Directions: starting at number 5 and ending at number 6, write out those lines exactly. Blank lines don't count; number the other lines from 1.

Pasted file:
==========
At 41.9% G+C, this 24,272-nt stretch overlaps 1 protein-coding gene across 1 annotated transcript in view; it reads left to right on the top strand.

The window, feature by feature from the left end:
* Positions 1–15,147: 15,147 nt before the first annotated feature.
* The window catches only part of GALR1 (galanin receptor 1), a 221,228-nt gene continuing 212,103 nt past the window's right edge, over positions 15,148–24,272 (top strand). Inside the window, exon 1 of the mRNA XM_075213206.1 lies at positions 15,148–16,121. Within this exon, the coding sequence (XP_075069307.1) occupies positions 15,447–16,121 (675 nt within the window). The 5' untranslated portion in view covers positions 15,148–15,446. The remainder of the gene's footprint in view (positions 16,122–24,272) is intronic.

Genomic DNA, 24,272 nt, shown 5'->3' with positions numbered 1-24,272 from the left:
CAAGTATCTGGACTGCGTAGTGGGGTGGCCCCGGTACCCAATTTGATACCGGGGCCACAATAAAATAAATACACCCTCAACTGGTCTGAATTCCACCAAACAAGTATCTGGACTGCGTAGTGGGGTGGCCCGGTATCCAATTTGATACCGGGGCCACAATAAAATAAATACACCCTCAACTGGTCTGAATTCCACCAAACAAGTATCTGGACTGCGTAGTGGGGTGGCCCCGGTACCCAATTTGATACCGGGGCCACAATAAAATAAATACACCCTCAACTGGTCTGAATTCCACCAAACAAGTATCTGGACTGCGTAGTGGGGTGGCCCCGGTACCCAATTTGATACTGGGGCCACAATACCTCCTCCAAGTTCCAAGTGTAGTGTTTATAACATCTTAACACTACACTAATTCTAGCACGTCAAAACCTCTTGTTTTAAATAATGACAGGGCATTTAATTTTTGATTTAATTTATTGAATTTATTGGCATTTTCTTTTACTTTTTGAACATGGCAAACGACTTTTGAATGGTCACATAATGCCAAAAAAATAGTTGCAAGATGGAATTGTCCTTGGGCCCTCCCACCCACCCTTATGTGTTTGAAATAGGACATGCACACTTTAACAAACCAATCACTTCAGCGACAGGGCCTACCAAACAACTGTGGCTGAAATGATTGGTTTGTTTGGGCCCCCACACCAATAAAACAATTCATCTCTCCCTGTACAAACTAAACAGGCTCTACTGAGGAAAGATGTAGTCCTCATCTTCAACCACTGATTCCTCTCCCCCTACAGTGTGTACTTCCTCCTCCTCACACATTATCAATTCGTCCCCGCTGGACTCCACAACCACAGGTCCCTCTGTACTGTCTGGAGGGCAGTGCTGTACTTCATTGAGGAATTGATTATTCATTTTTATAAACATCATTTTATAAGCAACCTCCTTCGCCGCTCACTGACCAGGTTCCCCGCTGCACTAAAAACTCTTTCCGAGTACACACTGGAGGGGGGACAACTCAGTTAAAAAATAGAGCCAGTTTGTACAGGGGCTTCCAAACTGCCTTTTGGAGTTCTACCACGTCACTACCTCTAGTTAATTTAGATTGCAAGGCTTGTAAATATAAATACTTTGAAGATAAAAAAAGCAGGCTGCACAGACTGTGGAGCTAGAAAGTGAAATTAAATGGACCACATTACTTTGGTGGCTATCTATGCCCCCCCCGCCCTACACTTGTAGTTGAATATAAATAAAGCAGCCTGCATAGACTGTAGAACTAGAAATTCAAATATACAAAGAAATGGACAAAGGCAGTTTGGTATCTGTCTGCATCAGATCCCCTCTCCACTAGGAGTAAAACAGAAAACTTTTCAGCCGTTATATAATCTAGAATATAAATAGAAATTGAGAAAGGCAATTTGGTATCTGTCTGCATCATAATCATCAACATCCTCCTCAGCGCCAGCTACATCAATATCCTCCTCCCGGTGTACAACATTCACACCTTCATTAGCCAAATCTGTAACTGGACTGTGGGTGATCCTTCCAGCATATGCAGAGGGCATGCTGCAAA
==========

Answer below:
Genomic DNA, 24,272 nt, shown 5'->3' with positions numbered 1-24,272 from the left:
CAAGTATCTGGACTGCGTAGTGGGGTGGCCCCGGTACCCAATTTGATACCGGGGCCACAATAAAATAAATACACCCTCAACTGGTCTGAATTCCACCAAACAAGTATCTGGACTGCGTAGTGGGGTGGCCCGGTATCCAATTTGATACCGGGGCCACAATAAAATAAATACACCCTCAACTGGTCTGAATTCCACCAAACAAGTATCTGGACTGCGTAGTGGGGTGGCCCCGGTACCCAATTTGATACCGGGGCCACAATAAAATAAATACACCCTCAACTGGTCTGAATTCCACCAAACAAGTATCTGGACTGCGTAGTGGGGTGGCCCCGGTACCCAATTTGATACTGGGGCCACAATACCTCCTCCAAGTTCCAAGTGTAGTGTTTATAACATCTTAACACTACACTAATTCTAGCACGTCAAAACCTCTTGTTTTAAATAATGACAGGGCATTTAATTTTTGATTTAATTTATTGAATTTATTGGCATTTTCTTTTACTTTTTGAACATGGCAAACGACTTTTGAATGGTCACATAATGCCAAAAAAATAGTTGCAAGATGGAATTGTCCTTGGGCCCTCCCACCCACCCTTATGTGTTTGAAATAGGACATGCACACTTTAACAAACCAATCACTTCAGCGACAGGGCCTACCAAACAACTGTGGCTGAAATGATTGGTTTGTTTGGGCCCCCACACCAATAAAACAATTCATCTCTCCCTGTACAAACTAAACAGGCTCTACTGAGGAAAGATGTAGTCCTCATCTTCAACCACTGATTCCTCTCCCCCTACAGTGTGTACTTCCTCCTCCTCACACATTATCAATTCGTCCCCGCTGGACTCCACAACCACAGGTCCCTCTGTACTGTCTGGAGGGCAGTGCTGTACTTCATTGAGGAATTGATTATTCATTTTTATAAACATCATTTTATAAGCAACCTCCTTCGCCGCTCACTGACCAGGTTCCCCGCTGCACTAAAAACTCTTTCCGAGTACACACTGGAGGGGGGACAACTCAGTTAAAAAATAGAGCCAGTTTGTACAGGGGCTTCCAAACTGCCTTTTGGAGTTCTACCACGTCACTACCTCTAGTTAATTTAGATTGCAAGGCTTGTAAATATAAATACTTTGAAGATAAAAAAAGCAGGCTGCACAGACTGTGGAGCTAGAAAGTGAAATTAAATGGACCACATTACTTTGGTGGCTATCTATGCCCCCCCCGCCCTACACTTGTAGTTGAATATAAATAAAGCAGCCTGCATAGACTGTAGAACTAGAAATTCAAATATACAAAGAAATGGACAAAGGCAGTTTGGTATCTGTCTGCATCAGATCCCCTCTCCACTAGGAGTAAAACAGAAAACTTTTCAGCCGTTATATAATCTAGAATATAAATAGAAATTGAGAAAGGCAATTTGGTATCTGTCTGCATCATAATCATCAACATCCTCCTCAGCGCCAGCTACATCAATATCCTCCTCCCGGTGTACAACATTCACACCTTCATTAGCCAAATCTGTAACTGGACTGTGGGTGATCCTTCCAGCATATGCAGAGGGCATGCTGCAAA